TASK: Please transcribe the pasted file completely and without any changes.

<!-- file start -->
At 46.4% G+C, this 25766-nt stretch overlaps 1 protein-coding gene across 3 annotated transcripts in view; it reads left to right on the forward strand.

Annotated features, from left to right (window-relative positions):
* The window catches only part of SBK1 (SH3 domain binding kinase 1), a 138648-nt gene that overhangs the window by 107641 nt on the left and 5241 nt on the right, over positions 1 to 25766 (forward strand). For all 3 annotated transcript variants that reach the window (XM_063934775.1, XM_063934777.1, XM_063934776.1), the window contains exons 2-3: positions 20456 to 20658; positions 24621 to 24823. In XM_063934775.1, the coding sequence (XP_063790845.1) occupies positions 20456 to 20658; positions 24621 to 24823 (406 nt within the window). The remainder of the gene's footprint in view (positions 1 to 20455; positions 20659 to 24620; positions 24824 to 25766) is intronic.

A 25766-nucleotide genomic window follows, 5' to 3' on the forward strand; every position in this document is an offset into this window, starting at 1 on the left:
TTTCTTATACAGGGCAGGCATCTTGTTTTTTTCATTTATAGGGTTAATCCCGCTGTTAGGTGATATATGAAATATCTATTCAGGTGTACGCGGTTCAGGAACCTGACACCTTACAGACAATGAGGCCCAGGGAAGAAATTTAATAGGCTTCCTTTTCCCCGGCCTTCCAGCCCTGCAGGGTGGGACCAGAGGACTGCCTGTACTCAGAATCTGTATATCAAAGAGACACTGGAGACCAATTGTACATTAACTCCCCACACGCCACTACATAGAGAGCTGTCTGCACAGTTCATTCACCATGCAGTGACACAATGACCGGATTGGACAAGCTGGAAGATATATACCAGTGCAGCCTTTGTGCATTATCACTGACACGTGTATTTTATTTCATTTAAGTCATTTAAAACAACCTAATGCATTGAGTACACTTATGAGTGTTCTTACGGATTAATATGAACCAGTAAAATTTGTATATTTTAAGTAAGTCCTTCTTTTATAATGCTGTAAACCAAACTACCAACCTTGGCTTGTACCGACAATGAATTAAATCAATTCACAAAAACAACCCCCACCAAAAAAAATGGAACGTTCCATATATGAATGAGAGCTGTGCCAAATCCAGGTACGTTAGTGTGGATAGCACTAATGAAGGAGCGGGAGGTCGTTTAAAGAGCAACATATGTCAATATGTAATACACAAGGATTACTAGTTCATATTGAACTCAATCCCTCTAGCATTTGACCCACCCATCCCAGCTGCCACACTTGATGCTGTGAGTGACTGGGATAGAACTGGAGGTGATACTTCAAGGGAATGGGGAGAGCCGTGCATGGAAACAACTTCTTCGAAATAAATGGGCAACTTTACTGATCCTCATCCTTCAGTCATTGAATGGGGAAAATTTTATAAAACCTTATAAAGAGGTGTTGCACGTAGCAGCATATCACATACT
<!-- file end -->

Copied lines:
At 46.4% G+C, this 25766-nt stretch overlaps 1 protein-coding gene across 3 annotated transcripts in view; it reads left to right on the forward strand.

Annotated features, from left to right (window-relative positions):
* The window catches only part of SBK1 (SH3 domain binding kinase 1), a 138648-nt gene that overhangs the window by 107641 nt on the left and 5241 nt on the right, over positions 1 to 25766 (forward strand). For all 3 annotated transcript variants that reach the window (XM_063934775.1, XM_063934777.1, XM_063934776.1), the window contains exons 2-3: positions 20456 to 20658; positions 24621 to 24823. In XM_063934775.1, the coding sequence (XP_063790845.1) occupies positions 20456 to 20658; positions 24621 to 24823 (406 nt within the window). The remainder of the gene's footprint in view (positions 1 to 20455; positions 20659 to 24620; positions 24824 to 25766) is intronic.

A 25766-nucleotide genomic window follows, 5' to 3' on the forward strand; every position in this document is an offset into this window, starting at 1 on the left:
TTTCTTATACAGGGCAGGCATCTTGTTTTTTTCATTTATAGGGTTAATCCCGCTGTTAGGTGATATATGAAATATCTATTCAGGTGTACGCGGTTCAGGAACCTGACACCTTACAGACAATGAGGCCCAGGGAAGAAATTTAATAGGCTTCCTTTTCCCCGGCCTTCCAGCCCTGCAGGGTGGGACCAGAGGACTGCCTGTACTCAGAATCTGTATATCAAAGAGACACTGGAGACCAATTGTACATTAACTCCCCACACGCCACTACATAGAGAGCTGTCTGCACAGTTCATTCACCATGCAGTGACACAATGACCGGATTGGACAAGCTGGAAGATATATACCAGTGCAGCCTTTGTGCATTATCACTGACACGTGTATTTTATTTCATTTAAGTCATTTAAAACAACCTAATGCATTGAGTACACTTATGAGTGTTCTTACGGATTAATATGAACCAGTAAAATTTGTATATTTTAAGTAAGTCCTTCTTTTATAATGCTGTAAACCAAACTACCAACCTTGGCTTGTACCGACAATGAATTAAATCAATTCACAAAAACAACCCCCACCAAAAAAAATGGAACGTTCCATATATGAATGAGAGCTGTGCCAAATCCAGGTACGTTAGTGTGGATAGCACTAATGAAGGAGCGGGAGGTCGTTTAAAGAGCAACATATGTCAATATGTAATACACAAGGATTACTAGTTCATATTGAACTCAATCCCTCTAGCATTTGACCCACCCATCCCAGCTGCCACACTTGATGCTGTGAGTGACTGGGATAGAACTGGAGGTGATACTTCAAGGGAATGGGGAGAGCCGTGCATGGAAACAACTTCTTCGAAATAAATGGGCAACTTTACTGATCCTCATCCTTCAGTCATTGAATGGGGAAAATTTTATAAAACCTTATAAAGAGGTGTTGCACGTAGCAGCATATCACATACT